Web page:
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Feyisa S.G.,Tehran University of Medical Sciences | Haeili M.,University of Tabriz | Zahednamazi F.,Tehran University of Medical Sciences | Mosavari N.,Razi Vaccine & Serum Research Institute | And 4 more authors.
Revista da Sociedade Brasileira de Medicina Tropical | Year: 2016

INTRODUCTION Characterization of Mycobacterium tuberculosis (MTB) isolates by DNA fingerprinting has contributed to tuberculosis (TB) control. The aim of this study was to determine the genetic diversity of MTB isolates from Tehran province in Iran. METHODS MTB isolates from 60 Iranian and 10 Afghan TB patients were fingerprinted by standard IS6110-restriction fragment length polymorphism (RFLP) analysis and spoligotyping. RESULTS The copy number of IS6110 ranged from 10-24 per isolate. The isolates were classified into 22 clusters showing ≥ 80% similarity by RFLP analysis. Fourteen multidrug-resistant (MDR) isolates were grouped into 4 IS6110-RFLP clusters, with 10 isolates [71% (95% CI: 45-89%)] in 1 cluster, suggesting a possible epidemiological linkage. Eighteen Iranian isolates showed ≥ 80% similarity with Afghan isolates. There were no strains with identical fingerprints. Spoligotyping of 70 isolates produced 23 distinct patterns. Sixty (85.7%) isolates were grouped into 13 clusters, while the remaining 10 isolates (14.2%) were not clustered. Ural (formerly Haarlem4) (n = 22, 31.4%) was the most common family followed by Central Asian strain (CAS) (n = 18, 25.7%) and T (n = 9, 12.8%) families. Only 1strain was characterized as having the Beijing genotype. Among 60 Iranian and 10 Afghan MTB isolates, 25% (95% CI: 16-37) and 70% (95% CI: 39-89) were categorized as Ural lineage, respectively. CONCLUSIONS A higher prevalence of Ural family MTB isolates among Afghan patients than among Iranian patients suggests the possible transmission of this lineage following the immigration of Afghans to Iran. © 2016, Sociedade Brasileira de Medicina Tropical. All rights reserved. Source

Gharib Mombeni E.,Animal Diseases Control and Monitoring | Mosavari N.,Razi Vaccine & Serum Research Institute | Keshavarz R.,Razi Vaccine & Serum Research Institute | Tadayon K.,Razi Vaccine & Serum Research Institute | And 2 more authors.
Iranian Journal of Public Health | Year: 2016

At present, most of Iran is free of bovine tuberculosis (TB). The strategy of control and eradication in Iran involves a tuberculation test and slaughter of reactors, a procedure transformed the present-day prevalence of TB into a sporadic occurrence. This paper describes the first report of bovine tuberculosis in a European fallow deer (Dama dama dama) in Iran. The deer was emaciated and found dead in the Hoveize Provincial Zoo Park. Post-mortem examinations revealed multifocal granulomatous and suppurative abscesses in the lungs and mesenteric lymph nodes. These postmortem indicators led the authors to suspect TB, and the PCR test and bacteriology tests confirmed it as an infection by the Mycobacterium bovis. This survey discusses the important implications of such findings for wildlife, especially livestock, as well as for human TB disease control, because deer are often conserved in public zoos and humans often come into contact with them. © 2016, Iranian Journal of Public Health. All rights reservsd. Source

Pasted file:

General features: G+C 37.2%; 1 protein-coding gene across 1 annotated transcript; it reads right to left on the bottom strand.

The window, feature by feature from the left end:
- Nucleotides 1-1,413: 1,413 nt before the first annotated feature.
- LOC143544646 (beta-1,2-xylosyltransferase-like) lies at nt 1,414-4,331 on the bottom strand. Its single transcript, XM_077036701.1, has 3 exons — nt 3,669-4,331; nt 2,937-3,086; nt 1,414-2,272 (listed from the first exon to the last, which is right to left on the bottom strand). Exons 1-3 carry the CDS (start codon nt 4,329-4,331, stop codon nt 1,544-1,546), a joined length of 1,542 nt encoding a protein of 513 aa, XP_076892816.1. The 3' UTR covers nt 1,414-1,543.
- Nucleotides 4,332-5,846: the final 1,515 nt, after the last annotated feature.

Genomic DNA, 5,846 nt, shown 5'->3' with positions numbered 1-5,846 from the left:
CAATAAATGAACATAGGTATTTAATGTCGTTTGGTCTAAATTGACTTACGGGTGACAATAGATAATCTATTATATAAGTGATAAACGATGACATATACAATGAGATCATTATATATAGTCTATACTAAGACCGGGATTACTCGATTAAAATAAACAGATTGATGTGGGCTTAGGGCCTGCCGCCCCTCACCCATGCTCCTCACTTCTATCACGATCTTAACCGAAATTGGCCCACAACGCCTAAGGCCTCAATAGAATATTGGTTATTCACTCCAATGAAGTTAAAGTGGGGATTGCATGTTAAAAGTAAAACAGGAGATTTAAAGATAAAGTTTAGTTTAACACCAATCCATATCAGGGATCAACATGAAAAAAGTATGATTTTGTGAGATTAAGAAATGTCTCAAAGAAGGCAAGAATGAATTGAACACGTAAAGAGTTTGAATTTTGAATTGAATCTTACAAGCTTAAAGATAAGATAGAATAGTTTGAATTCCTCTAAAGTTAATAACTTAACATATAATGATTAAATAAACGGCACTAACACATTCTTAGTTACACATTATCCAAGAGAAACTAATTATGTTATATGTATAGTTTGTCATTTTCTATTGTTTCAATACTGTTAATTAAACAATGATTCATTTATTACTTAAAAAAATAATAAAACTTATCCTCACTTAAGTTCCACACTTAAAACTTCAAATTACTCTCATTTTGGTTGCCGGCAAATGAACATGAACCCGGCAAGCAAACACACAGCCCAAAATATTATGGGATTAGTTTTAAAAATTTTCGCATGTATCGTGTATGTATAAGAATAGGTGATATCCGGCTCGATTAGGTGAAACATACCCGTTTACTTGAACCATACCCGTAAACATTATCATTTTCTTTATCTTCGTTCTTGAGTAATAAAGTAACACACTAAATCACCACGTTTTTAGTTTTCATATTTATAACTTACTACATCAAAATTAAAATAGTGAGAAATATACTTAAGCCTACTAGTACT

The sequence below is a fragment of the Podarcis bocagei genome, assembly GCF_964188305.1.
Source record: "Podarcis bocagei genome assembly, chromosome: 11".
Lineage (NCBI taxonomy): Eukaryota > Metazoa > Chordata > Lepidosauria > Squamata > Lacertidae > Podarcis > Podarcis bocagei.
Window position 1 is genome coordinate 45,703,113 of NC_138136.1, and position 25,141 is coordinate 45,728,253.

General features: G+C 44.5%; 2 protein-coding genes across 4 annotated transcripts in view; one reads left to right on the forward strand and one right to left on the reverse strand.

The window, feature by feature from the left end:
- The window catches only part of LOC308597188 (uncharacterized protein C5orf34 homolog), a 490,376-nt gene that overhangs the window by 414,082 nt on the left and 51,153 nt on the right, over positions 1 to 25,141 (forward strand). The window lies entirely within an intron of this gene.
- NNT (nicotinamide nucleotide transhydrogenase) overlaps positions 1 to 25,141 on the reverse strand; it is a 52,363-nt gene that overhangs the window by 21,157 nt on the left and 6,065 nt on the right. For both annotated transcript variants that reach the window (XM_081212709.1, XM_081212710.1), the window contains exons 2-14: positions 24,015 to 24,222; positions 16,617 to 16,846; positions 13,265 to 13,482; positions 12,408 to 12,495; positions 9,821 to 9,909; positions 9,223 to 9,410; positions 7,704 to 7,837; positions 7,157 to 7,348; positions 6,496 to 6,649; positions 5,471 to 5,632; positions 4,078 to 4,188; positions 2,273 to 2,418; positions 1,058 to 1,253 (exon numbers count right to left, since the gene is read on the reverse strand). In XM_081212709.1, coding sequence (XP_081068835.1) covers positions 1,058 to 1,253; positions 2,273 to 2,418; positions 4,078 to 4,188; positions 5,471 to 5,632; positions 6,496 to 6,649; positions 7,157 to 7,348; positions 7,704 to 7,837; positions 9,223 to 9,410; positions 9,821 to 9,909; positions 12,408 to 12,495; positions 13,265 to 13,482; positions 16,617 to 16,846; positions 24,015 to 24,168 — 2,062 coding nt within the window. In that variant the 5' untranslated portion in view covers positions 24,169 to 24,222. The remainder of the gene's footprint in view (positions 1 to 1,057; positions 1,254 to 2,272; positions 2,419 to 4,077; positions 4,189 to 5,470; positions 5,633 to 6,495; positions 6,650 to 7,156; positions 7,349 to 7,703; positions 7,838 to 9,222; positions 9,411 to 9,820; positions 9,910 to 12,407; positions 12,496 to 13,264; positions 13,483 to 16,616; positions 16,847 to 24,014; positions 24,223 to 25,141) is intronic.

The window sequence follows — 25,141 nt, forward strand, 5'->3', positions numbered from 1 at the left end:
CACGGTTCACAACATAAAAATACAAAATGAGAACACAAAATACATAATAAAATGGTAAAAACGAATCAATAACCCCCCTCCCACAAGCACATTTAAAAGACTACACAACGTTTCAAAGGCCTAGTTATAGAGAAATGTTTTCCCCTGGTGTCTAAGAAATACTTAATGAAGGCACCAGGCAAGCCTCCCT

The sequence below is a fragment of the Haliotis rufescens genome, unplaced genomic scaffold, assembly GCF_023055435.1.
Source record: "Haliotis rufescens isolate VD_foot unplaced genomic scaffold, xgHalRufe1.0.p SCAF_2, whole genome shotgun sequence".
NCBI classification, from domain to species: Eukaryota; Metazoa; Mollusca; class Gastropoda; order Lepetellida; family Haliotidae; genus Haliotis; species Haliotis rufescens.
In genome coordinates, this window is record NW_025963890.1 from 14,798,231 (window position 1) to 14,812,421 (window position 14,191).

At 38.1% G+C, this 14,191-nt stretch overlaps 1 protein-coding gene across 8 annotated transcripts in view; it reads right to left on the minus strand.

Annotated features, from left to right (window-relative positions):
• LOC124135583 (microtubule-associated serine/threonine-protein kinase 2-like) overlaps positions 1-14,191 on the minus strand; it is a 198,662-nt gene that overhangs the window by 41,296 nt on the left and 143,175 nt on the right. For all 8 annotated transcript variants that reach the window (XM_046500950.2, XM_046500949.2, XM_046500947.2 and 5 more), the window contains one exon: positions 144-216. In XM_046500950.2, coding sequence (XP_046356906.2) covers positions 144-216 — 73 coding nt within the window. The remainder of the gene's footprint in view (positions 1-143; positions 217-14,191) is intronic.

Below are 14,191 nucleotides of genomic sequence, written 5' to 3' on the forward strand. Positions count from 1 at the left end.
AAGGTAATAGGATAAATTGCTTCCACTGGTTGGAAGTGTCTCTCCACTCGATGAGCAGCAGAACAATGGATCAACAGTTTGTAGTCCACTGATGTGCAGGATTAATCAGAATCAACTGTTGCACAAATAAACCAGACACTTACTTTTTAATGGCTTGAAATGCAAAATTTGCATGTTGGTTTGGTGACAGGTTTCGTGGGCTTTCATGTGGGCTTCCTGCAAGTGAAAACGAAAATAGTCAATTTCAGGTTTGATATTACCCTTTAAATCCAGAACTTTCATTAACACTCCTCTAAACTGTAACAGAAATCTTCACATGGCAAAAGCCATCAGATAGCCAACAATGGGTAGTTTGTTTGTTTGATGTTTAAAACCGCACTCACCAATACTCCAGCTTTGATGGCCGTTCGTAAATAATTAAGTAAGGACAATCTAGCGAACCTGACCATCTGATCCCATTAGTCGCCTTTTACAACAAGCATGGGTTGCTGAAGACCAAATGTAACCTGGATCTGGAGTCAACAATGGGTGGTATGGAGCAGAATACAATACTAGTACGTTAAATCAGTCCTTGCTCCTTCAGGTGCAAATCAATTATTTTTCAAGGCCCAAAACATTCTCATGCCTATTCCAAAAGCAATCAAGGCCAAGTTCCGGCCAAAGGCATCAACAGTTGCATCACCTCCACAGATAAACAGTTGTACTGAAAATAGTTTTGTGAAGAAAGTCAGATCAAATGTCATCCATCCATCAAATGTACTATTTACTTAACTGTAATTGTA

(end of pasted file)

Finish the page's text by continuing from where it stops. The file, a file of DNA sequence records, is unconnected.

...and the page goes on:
Shahsavandi S.,Razi Vaccine & Serum Research Institute | Ebrahimi M.M.,Razi Vaccine & Serum Research Institute | Sadeghi K.,Razi Vaccine & Serum Research Institute | Mahravani H.,Razi Vaccine & Serum Research Institute
Virologica Sinica | Year: 2015

Influenza viruses continue to emerge and re-emerge, posing new threats for public health. Control and treatment of influenza depends mainly on vaccination and chemoprophylaxis with approved antiviral drugs. Identification of specific epitopes derived from influenza viruses has significantly advanced the development of epitope-based vaccines. Here, we explore the idea of using HLA binding data to design an epitope-based vaccine that can elicit heterosubtypic T-cell responses against circulating H7N9, H5N1, and H9N2 subtypes. The hemokinin-1 (HK-1) peptide sequence was used to induce immune responses against the influenza viruses. Five conserved high score cytotoxic T lymphocyte (CTL) epitopes restricted to HLA-A*0201-binding peptides within the hemagglutinin (HA) protein of the viruses were chosen, and two HA CTL/HK-1 chimera protein models designed. Using in silico analysis, which involves interferon epitope scanning, protein structure prediction, antigenic epitope determination, and model quality evaluation, chimeric proteins were designed. The applicability of one of these proteins as a heterosubtypic epitopebased vaccine candidate was analyzed. © 2015, Wuhan Institute of Virology, CAS and Springer-Verlag Berlin Heidelberg. Source

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